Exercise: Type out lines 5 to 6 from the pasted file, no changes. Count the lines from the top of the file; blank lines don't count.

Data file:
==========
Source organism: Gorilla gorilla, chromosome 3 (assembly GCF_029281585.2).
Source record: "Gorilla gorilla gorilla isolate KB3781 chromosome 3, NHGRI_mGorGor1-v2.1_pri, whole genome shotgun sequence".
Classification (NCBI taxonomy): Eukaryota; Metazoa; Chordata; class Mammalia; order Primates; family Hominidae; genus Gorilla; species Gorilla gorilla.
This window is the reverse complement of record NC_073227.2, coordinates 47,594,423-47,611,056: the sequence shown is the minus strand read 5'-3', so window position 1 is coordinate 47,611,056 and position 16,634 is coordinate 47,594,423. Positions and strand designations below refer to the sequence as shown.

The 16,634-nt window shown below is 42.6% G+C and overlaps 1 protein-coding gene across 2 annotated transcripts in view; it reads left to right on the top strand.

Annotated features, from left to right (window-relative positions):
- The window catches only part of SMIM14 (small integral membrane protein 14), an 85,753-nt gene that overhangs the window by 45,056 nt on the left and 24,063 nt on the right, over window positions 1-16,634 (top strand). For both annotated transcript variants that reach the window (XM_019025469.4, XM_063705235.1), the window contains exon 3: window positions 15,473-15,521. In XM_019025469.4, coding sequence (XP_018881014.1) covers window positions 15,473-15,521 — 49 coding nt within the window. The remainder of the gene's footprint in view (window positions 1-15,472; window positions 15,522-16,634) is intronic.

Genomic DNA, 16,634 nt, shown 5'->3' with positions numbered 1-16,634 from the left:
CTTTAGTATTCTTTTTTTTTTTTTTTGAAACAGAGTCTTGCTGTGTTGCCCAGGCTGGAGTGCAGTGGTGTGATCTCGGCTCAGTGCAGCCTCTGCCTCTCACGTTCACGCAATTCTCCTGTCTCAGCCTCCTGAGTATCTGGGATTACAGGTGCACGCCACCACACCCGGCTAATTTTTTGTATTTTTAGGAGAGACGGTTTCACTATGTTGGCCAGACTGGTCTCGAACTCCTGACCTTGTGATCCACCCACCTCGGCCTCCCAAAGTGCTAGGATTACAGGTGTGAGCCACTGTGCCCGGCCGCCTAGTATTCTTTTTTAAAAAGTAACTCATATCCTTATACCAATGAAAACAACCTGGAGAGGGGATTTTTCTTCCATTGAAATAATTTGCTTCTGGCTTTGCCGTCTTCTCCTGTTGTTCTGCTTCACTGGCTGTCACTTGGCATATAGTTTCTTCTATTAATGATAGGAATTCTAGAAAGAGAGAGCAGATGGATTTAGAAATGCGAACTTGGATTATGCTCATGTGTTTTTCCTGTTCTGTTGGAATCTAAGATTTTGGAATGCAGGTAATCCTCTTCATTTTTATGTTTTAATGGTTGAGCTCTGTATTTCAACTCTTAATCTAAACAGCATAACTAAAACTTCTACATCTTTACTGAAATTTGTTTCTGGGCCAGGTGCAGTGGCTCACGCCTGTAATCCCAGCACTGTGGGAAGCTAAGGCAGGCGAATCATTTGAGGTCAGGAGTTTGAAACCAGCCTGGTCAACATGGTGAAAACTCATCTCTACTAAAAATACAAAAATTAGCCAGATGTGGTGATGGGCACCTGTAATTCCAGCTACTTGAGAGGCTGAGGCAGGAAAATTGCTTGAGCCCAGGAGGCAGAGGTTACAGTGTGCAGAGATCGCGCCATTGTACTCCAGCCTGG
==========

The 16,634-nt window shown below is 42.6% G+C and overlaps 1 protein-coding gene across 2 annotated transcripts in view; it reads left to right on the top strand.

Annotated features, from left to right (window-relative positions):